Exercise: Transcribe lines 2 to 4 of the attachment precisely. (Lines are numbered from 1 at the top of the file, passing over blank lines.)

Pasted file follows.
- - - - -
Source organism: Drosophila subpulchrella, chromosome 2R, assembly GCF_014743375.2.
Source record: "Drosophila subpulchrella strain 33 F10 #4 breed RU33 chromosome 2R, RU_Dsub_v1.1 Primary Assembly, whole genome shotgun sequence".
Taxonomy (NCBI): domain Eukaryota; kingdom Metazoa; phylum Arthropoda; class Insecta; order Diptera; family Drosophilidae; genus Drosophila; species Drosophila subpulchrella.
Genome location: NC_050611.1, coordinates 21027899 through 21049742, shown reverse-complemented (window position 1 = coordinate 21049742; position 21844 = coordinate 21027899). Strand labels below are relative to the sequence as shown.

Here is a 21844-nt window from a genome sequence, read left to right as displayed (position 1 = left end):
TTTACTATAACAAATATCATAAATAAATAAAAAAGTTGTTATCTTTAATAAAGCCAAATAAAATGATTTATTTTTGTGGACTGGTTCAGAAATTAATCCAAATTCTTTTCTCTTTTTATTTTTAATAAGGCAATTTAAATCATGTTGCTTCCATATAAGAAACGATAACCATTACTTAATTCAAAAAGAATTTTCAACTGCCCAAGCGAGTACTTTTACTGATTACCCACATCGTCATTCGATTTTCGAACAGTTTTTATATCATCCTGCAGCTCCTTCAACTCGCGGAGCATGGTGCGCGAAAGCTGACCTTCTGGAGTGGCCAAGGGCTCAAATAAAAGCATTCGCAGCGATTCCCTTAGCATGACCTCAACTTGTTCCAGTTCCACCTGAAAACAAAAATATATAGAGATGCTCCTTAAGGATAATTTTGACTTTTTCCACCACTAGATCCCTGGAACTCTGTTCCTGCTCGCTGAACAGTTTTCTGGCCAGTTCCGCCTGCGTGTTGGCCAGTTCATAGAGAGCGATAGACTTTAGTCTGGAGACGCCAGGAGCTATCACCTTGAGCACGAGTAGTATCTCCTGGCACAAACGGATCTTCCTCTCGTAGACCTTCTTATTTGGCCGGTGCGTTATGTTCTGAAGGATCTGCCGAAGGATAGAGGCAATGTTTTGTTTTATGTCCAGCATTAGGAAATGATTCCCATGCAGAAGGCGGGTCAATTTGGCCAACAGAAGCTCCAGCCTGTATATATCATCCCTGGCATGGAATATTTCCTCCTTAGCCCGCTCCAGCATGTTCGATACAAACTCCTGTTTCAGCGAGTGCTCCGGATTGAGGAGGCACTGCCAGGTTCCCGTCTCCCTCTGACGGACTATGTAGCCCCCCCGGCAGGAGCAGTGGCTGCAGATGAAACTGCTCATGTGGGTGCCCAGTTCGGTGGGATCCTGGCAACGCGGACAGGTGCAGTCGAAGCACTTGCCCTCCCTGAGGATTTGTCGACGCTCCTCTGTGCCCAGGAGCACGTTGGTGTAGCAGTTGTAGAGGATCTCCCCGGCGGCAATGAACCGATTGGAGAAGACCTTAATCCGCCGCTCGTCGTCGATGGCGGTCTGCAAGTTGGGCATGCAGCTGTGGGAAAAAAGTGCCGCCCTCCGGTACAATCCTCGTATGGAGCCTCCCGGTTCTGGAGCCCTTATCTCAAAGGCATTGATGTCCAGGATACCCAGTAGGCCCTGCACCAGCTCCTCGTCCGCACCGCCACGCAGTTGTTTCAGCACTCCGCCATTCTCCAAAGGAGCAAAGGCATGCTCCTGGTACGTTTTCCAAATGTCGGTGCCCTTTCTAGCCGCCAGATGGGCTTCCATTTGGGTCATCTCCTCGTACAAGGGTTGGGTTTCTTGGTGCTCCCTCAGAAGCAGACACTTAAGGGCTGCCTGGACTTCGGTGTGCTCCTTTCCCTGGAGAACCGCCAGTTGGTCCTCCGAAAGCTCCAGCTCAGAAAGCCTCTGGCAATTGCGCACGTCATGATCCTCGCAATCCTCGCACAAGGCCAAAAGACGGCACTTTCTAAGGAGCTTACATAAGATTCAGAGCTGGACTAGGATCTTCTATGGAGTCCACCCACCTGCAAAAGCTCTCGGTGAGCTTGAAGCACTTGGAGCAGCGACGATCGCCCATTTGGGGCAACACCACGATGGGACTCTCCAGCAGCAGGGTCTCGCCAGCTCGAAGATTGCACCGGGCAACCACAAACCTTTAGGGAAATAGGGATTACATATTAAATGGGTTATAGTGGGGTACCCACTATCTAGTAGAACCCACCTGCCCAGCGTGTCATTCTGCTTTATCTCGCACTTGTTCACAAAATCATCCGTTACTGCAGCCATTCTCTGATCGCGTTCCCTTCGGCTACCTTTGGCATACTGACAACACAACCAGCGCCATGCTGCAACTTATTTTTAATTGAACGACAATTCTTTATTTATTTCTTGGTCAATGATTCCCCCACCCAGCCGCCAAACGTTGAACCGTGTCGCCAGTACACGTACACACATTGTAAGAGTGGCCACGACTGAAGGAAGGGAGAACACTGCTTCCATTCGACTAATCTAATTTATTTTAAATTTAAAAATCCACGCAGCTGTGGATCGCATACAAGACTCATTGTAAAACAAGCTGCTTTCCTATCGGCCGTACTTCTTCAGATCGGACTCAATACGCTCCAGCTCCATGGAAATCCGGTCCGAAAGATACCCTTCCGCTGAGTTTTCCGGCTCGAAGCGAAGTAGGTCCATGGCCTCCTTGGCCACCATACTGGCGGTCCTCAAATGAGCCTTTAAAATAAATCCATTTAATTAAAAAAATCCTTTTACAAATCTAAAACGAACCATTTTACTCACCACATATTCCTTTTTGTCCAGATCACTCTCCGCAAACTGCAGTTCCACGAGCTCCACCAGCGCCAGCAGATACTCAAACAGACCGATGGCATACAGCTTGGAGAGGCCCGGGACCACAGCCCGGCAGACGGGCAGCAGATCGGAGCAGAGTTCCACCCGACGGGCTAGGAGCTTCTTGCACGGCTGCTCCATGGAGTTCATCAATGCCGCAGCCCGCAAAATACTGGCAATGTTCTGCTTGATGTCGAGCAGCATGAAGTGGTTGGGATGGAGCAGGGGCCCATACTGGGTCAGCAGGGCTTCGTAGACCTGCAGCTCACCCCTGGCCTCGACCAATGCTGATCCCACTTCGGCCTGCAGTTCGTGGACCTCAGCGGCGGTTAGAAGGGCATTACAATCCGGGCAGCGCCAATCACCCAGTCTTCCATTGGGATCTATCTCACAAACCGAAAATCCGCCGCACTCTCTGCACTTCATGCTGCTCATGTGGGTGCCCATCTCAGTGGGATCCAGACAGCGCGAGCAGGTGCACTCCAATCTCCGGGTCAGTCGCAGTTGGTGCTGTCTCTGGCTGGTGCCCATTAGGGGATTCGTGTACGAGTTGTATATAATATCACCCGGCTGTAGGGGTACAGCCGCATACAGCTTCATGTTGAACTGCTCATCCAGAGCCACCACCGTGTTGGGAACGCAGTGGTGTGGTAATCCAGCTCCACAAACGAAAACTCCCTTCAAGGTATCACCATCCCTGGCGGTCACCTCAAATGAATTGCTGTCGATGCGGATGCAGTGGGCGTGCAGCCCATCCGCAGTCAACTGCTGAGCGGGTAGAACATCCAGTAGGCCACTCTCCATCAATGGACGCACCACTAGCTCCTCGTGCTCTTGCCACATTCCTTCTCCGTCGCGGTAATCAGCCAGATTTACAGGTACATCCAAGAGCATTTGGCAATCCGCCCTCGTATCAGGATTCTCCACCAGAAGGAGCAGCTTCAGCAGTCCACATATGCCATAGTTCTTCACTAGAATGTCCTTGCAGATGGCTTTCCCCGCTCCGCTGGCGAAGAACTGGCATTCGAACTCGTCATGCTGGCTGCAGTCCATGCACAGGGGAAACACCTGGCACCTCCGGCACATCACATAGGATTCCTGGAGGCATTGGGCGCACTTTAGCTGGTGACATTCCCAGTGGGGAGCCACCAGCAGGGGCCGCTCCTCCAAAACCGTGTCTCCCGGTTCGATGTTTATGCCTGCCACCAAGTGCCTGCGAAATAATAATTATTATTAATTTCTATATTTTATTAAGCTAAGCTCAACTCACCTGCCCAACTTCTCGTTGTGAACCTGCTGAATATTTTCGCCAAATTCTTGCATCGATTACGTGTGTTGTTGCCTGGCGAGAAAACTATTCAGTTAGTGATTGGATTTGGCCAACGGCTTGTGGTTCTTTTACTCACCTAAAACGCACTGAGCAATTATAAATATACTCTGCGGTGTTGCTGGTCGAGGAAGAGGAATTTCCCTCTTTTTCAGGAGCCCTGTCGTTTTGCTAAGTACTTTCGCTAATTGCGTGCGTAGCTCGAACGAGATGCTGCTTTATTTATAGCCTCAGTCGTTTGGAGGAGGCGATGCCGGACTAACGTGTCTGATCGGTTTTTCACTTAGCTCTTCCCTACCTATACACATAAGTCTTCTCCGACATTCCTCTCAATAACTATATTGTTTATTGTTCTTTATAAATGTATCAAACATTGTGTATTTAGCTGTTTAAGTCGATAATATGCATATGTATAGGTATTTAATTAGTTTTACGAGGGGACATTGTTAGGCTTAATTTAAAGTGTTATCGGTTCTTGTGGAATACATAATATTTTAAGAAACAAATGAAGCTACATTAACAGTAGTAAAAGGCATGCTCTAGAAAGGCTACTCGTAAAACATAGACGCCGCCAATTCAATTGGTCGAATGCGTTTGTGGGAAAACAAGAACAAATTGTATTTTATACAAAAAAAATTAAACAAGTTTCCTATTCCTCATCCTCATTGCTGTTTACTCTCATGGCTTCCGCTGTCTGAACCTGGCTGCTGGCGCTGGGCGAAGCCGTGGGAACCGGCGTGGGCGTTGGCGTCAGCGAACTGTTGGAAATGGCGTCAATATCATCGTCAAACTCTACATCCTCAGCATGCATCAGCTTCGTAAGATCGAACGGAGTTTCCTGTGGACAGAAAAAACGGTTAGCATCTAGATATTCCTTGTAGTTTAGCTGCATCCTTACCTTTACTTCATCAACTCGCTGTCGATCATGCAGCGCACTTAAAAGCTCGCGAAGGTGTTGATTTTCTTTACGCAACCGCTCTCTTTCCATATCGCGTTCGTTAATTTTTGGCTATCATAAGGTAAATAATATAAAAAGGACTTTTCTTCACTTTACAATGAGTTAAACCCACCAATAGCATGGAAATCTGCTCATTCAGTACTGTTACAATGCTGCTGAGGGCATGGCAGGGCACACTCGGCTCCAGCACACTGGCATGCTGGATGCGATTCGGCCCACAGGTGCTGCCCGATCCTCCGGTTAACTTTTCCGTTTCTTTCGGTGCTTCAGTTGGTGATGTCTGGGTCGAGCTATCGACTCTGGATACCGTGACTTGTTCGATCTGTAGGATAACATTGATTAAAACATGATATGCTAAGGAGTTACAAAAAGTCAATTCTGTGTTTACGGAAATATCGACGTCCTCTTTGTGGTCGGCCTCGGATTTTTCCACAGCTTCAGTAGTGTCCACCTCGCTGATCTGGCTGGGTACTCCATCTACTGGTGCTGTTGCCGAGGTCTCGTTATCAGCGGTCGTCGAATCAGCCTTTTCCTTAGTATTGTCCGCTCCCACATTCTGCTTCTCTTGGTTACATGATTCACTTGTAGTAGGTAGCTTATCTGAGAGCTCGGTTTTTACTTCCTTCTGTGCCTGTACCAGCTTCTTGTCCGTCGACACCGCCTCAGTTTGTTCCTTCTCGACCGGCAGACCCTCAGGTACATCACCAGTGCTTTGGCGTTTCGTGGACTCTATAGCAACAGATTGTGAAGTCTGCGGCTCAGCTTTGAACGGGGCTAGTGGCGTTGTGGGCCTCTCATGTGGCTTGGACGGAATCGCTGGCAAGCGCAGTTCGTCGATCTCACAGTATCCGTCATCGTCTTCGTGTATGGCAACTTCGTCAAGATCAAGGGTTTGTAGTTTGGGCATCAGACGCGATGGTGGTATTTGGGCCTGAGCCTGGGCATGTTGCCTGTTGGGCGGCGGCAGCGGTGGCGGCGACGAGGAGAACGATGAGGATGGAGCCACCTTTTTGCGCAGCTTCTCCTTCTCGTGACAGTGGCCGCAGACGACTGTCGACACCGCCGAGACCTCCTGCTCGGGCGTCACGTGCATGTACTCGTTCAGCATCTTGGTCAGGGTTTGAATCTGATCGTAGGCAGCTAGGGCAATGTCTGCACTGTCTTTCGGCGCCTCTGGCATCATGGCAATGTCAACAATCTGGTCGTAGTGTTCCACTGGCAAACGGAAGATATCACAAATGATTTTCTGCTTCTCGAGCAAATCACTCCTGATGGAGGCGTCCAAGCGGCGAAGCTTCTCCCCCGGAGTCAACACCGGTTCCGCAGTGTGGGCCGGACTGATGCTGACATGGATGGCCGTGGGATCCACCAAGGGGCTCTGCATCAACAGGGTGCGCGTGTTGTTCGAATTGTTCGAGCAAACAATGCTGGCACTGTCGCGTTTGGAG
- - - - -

Source record: "Drosophila subpulchrella strain 33 F10 #4 breed RU33 chromosome 2R, RU_Dsub_v1.1 Primary Assembly, whole genome shotgun sequence".
Taxonomy (NCBI): domain Eukaryota; kingdom Metazoa; phylum Arthropoda; class Insecta; order Diptera; family Drosophilidae; genus Drosophila; species Drosophila subpulchrella.
Genome location: NC_050611.1, coordinates 21027899 through 21049742, shown reverse-complemented (window position 1 = coordinate 21049742; position 21844 = coordinate 21027899). Strand labels below are relative to the sequence as shown.